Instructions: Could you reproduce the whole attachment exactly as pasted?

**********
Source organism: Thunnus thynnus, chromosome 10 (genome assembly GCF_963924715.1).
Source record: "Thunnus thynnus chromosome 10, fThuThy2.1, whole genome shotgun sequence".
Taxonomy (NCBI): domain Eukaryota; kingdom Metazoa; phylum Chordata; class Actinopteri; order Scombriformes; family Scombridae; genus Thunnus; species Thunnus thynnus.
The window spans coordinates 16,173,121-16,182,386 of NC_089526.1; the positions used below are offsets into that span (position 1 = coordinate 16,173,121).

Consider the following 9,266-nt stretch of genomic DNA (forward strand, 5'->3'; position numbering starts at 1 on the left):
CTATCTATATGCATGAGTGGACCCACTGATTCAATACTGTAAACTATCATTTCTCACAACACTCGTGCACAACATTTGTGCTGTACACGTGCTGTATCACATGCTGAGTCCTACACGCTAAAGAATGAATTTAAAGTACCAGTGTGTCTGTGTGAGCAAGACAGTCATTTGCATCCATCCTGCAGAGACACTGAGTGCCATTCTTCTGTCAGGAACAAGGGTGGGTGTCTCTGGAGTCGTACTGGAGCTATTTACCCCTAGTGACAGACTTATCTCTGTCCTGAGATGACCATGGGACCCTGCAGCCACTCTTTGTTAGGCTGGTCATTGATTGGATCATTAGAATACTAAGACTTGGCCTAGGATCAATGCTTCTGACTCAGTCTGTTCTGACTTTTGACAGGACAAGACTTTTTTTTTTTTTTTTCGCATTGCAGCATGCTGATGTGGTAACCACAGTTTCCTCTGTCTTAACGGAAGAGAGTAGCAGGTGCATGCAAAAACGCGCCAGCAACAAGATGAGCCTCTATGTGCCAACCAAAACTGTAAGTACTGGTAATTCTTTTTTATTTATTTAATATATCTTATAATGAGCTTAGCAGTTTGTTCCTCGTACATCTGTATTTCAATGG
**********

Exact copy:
Source organism: Thunnus thynnus, chromosome 10 (genome assembly GCF_963924715.1).
Source record: "Thunnus thynnus chromosome 10, fThuThy2.1, whole genome shotgun sequence".
Taxonomy (NCBI): domain Eukaryota; kingdom Metazoa; phylum Chordata; class Actinopteri; order Scombriformes; family Scombridae; genus Thunnus; species Thunnus thynnus.
The window spans coordinates 16,173,121-16,182,386 of NC_089526.1; the positions used below are offsets into that span (position 1 = coordinate 16,173,121).

Consider the following 9,266-nt stretch of genomic DNA (forward strand, 5'->3'; position numbering starts at 1 on the left):
CTATCTATATGCATGAGTGGACCCACTGATTCAATACTGTAAACTATCATTTCTCACAACACTCGTGCACAACATTTGTGCTGTACACGTGCTGTATCACATGCTGAGTCCTACACGCTAAAGAATGAATTTAAAGTACCAGTGTGTCTGTGTGAGCAAGACAGTCATTTGCATCCATCCTGCAGAGACACTGAGTGCCATTCTTCTGTCAGGAACAAGGGTGGGTGTCTCTGGAGTCGTACTGGAGCTATTTACCCCTAGTGACAGACTTATCTCTGTCCTGAGATGACCATGGGACCCTGCAGCCACTCTTTGTTAGGCTGGTCATTGATTGGATCATTAGAATACTAAGACTTGGCCTAGGATCAATGCTTCTGACTCAGTCTGTTCTGACTTTTGACAGGACAAGACTTTTTTTTTTTTTTTTCGCATTGCAGCATGCTGATGTGGTAACCACAGTTTCCTCTGTCTTAACGGAAGAGAGTAGCAGGTGCATGCAAAAACGCGCCAGCAACAAGATGAGCCTCTATGTGCCAACCAAAACTGTAAGTACTGGTAATTCTTTTTTATTTATTTAATATATCTTATAATGAGCTTAGCAGTTTGTTCCTCGTACATCTGTATTTCAATGG